Brandon Craig, BHP’s Vice President Maintenance, Maintenance Centre of Excellence reports: “We have over 3,000 machines in our operations, from trucks the size of houses to shovels that move millions of tonnes of material every year. When equipment fails it can put our people at risk, disrupt production, increase costs and reduce our ability to provide resources to customers. So, maintenance is a priority, and we spend $3.5 billion a year on the upkeep of our plants and equipment.
“BHP has created the Maintenance Centre of Excellence to partner with our operations to deliver safe, sustainable improvement in our equipment performance. The Centre leverages BHP’s scale to draw on the deep expertise, data and systems we hold across our business to reduce cost, cut unplanned downtime, improve production and ensure our equipment is safe and reliable for our people.
“Over the last 18 months we’ve formed a team of data scientists to examine how we can predict problems and improve the reliability and uptime of our equipment.
“The team uses experience from outside the resources industry to find ways to improve our approach. For example, Boeing developed a tool that analyses real time black box data from aircrafts in-flight to predict what maintenance they’ll need when they land. This is used by airlines to prevent cancellations and ensure equipment is in the right place at the right time. We’re developing similar systems to improve BHP’s maintenance.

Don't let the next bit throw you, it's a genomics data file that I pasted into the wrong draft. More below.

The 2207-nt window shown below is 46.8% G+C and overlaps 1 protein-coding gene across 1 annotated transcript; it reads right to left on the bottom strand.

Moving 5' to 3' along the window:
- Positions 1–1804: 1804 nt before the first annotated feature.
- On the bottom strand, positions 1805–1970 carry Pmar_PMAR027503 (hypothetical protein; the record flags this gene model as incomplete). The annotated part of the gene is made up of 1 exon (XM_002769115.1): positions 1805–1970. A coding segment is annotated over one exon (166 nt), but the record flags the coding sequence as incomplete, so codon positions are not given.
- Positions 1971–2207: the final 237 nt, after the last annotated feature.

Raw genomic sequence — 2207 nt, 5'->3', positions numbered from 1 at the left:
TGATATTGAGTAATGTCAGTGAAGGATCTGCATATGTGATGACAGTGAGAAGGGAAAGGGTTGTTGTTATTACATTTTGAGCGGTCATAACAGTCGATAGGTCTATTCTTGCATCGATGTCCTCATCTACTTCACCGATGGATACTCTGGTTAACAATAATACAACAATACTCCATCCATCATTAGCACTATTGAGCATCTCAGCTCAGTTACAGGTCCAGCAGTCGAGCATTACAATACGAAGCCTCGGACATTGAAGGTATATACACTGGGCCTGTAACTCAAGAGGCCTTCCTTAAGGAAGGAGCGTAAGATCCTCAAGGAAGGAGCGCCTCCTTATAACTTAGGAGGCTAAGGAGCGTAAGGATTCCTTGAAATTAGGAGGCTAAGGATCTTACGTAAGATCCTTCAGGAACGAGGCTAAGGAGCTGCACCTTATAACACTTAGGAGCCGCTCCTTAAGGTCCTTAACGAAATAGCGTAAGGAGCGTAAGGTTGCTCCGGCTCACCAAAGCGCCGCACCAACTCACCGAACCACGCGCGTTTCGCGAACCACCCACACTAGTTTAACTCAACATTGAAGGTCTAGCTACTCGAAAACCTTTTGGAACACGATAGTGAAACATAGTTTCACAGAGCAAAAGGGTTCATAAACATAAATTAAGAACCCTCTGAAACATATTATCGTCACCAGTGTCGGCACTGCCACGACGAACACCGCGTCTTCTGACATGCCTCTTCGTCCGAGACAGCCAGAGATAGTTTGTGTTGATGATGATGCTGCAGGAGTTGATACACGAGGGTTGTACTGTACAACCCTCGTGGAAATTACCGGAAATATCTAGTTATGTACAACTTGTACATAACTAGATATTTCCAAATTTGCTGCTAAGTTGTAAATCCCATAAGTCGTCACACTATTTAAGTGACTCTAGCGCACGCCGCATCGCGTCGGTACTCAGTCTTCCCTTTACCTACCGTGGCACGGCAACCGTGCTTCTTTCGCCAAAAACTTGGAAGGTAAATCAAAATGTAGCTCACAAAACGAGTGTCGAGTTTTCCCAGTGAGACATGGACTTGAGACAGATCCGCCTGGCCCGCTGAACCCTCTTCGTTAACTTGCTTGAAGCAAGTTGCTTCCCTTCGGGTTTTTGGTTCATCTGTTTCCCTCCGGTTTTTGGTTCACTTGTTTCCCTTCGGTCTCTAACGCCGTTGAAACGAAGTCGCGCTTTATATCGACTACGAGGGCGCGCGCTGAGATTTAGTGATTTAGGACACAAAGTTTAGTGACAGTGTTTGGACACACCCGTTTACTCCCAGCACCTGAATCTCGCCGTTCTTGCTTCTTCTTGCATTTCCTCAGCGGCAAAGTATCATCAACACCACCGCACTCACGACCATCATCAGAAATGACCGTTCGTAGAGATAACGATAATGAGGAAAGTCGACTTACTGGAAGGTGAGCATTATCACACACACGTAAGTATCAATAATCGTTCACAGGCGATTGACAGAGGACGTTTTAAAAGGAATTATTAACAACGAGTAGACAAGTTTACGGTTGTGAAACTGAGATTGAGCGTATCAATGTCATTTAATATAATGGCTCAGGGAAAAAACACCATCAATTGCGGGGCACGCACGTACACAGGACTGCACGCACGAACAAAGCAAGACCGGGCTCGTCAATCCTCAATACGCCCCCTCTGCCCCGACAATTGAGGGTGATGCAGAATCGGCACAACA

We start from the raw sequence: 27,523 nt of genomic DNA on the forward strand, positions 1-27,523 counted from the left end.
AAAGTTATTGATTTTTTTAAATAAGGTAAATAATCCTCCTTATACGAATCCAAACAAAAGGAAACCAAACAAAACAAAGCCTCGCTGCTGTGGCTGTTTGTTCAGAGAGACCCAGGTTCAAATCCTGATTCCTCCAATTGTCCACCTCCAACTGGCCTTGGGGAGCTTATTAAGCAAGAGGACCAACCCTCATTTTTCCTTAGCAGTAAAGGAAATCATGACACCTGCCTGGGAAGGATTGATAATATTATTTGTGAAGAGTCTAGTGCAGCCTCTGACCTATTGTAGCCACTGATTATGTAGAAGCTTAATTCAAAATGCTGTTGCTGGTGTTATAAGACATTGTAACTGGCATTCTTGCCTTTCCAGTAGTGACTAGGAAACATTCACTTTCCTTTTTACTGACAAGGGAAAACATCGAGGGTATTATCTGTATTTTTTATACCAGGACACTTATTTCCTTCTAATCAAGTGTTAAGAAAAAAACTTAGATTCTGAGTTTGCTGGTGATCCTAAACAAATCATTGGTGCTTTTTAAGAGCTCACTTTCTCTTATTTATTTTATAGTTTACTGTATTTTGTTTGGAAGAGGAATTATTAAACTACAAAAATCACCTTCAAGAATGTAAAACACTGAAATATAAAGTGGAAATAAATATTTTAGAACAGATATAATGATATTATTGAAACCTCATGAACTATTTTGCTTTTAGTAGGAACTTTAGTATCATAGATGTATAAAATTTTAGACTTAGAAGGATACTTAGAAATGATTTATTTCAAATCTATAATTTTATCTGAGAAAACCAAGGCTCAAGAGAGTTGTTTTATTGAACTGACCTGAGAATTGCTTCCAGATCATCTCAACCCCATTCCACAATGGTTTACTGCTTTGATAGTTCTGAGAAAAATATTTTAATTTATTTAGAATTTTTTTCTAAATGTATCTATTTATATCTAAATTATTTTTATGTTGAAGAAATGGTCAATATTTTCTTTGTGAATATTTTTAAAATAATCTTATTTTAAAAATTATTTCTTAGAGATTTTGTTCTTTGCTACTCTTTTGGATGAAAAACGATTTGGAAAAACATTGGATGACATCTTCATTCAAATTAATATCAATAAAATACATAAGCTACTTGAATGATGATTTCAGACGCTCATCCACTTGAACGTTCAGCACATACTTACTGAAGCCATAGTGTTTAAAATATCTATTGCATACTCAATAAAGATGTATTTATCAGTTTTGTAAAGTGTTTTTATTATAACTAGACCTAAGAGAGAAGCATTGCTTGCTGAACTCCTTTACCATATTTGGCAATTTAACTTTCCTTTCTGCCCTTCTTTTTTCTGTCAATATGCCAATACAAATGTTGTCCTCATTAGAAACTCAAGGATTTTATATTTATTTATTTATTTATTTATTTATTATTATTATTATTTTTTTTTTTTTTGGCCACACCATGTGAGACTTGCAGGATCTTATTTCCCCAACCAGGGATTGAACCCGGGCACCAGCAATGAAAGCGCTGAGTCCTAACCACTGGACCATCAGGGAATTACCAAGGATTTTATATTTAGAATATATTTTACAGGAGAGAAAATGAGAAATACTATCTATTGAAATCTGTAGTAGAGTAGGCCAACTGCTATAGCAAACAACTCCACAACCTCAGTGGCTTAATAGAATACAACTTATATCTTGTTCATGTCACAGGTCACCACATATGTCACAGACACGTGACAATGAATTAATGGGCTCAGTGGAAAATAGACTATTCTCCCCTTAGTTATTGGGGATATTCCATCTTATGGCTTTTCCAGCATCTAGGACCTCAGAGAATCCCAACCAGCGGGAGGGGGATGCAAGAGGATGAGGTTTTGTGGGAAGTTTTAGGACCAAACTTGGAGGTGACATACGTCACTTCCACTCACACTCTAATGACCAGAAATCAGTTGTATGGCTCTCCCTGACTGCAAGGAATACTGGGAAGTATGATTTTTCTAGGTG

“Our teams have developed algorithms that predict how a piece of equipment is likely to fail and when to best schedule preventative work.
“We use over 780,000 different kinds of spare parts and our analysis can better inform how we buy them, preventing delays and unnecessary spending. The team is also working with our operations to determine how they best time routine maintenance to minimise disruption to production.
“The results have been impressive. We analysed 5.6 million data points gathered from 20 shovels and identified how preventative maintenance could stop the risk of gantry and structure failures. The team also used data from 300 haul trucks to develop new maintenance strategies, improve supply chain management and set operating limits for how the vehicles are used in the field. This has improved availability and reduced costs by a projected 20 per cent across the remaining life of the fleet.
“The number of variables that influence the performance of an individual piece of equipment made it very difficult to do this sort of analysis before these systems were developed. Operator behaviour, weather conditions, machine usage and maintenance history all affect how a truck or shovel performs. Maintenance plans used to be developed on a site-by-site basis. Now we can draw on data from across the company and update them more frequently.
“The more data these systems are fed, the more they learn and the better performance becomes. BHP’s combination of large operations and standardised equipment, processes and technology are a critical advantage in the continuous improvement of their forecasts.
“Of course, these systems are only as smart as the people that use them. As they become more common they will enable a step change in safety, equipment availability and performance.